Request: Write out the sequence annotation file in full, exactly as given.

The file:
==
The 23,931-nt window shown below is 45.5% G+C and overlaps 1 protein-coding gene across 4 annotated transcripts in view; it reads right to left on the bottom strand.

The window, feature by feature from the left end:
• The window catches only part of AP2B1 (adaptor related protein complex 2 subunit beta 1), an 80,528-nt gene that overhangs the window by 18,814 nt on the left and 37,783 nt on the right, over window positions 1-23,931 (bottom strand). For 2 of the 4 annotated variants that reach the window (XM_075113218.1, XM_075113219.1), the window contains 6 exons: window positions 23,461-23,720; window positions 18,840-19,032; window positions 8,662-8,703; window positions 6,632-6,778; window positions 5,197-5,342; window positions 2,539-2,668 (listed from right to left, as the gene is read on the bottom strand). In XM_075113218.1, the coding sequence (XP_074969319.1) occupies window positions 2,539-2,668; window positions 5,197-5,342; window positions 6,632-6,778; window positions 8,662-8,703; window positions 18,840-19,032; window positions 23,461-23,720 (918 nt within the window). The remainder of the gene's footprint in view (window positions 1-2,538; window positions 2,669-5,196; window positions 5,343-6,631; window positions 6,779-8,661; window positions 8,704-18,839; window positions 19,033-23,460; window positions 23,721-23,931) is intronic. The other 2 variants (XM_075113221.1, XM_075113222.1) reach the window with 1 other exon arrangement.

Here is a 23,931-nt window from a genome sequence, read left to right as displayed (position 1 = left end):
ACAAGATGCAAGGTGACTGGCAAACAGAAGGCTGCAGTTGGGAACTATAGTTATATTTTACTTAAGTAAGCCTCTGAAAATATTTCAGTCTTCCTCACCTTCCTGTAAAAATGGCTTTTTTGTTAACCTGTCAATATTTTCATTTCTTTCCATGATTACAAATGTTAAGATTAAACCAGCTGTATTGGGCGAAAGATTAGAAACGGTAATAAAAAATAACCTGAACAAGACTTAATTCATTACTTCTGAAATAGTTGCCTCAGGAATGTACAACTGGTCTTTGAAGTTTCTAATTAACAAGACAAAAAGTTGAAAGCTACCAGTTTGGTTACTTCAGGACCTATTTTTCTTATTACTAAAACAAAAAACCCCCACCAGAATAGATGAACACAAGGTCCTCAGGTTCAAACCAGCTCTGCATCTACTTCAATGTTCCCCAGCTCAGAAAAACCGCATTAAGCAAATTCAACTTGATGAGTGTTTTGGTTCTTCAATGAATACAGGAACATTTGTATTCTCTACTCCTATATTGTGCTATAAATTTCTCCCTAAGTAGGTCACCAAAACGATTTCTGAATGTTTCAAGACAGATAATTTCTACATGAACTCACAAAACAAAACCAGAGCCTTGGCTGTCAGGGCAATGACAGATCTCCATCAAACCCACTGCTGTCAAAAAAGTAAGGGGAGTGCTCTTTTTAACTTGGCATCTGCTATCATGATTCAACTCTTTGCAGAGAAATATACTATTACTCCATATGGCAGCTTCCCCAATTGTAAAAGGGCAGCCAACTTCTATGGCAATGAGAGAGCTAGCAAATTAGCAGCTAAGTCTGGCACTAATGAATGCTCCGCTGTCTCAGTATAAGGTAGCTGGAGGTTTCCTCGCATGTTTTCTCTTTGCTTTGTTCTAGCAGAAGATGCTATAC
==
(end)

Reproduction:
The 23,931-nt window shown below is 45.5% G+C and overlaps 1 protein-coding gene across 4 annotated transcripts in view; it reads right to left on the bottom strand.

The window, feature by feature from the left end:
• The window catches only part of AP2B1 (adaptor related protein complex 2 subunit beta 1), an 80,528-nt gene that overhangs the window by 18,814 nt on the left and 37,783 nt on the right, over window positions 1-23,931 (bottom strand). For 2 of the 4 annotated variants that reach the window (XM_075113218.1, XM_075113219.1), the window contains 6 exons: window positions 23,461-23,720; window positions 18,840-19,032; window positions 8,662-8,703; window positions 6,632-6,778; window positions 5,197-5,342; window positions 2,539-2,668 (listed from right to left, as the gene is read on the bottom strand). In XM_075113218.1, the coding sequence (XP_074969319.1) occupies window positions 2,539-2,668; window positions 5,197-5,342; window positions 6,632-6,778; window positions 8,662-8,703; window positions 18,840-19,032; window positions 23,461-23,720 (918 nt within the window). The remainder of the gene's footprint in view (window positions 1-2,538; window positions 2,669-5,196; window positions 5,343-6,631; window positions 6,779-8,661; window positions 8,704-18,839; window positions 19,033-23,460; window positions 23,721-23,931) is intronic. The other 2 variants (XM_075113221.1, XM_075113222.1) reach the window with 1 other exon arrangement.

Here is a 23,931-nt window from a genome sequence, read left to right as displayed (position 1 = left end):
ACAAGATGCAAGGTGACTGGCAAACAGAAGGCTGCAGTTGGGAACTATAGTTATATTTTACTTAAGTAAGCCTCTGAAAATATTTCAGTCTTCCTCACCTTCCTGTAAAAATGGCTTTTTTGTTAACCTGTCAATATTTTCATTTCTTTCCATGATTACAAATGTTAAGATTAAACCAGCTGTATTGGGCGAAAGATTAGAAACGGTAATAAAAAATAACCTGAACAAGACTTAATTCATTACTTCTGAAATAGTTGCCTCAGGAATGTACAACTGGTCTTTGAAGTTTCTAATTAACAAGACAAAAAGTTGAAAGCTACCAGTTTGGTTACTTCAGGACCTATTTTTCTTATTACTAAAACAAAAAACCCCCACCAGAATAGATGAACACAAGGTCCTCAGGTTCAAACCAGCTCTGCATCTACTTCAATGTTCCCCAGCTCAGAAAAACCGCATTAAGCAAATTCAACTTGATGAGTGTTTTGGTTCTTCAATGAATACAGGAACATTTGTATTCTCTACTCCTATATTGTGCTATAAATTTCTCCCTAAGTAGGTCACCAAAACGATTTCTGAATGTTTCAAGACAGATAATTTCTACATGAACTCACAAAACAAAACCAGAGCCTTGGCTGTCAGGGCAATGACAGATCTCCATCAAACCCACTGCTGTCAAAAAAGTAAGGGGAGTGCTCTTTTTAACTTGGCATCTGCTATCATGATTCAACTCTTTGCAGAGAAATATACTATTACTCCATATGGCAGCTTCCCCAATTGTAAAAGGGCAGCCAACTTCTATGGCAATGAGAGAGCTAGCAAATTAGCAGCTAAGTCTGGCACTAATGAATGCTCCGCTGTCTCAGTATAAGGTAGCTGGAGGTTTCCTCGCATGTTTTCTCTTTGCTTTGTTCTAGCAGAAGATGCTATAC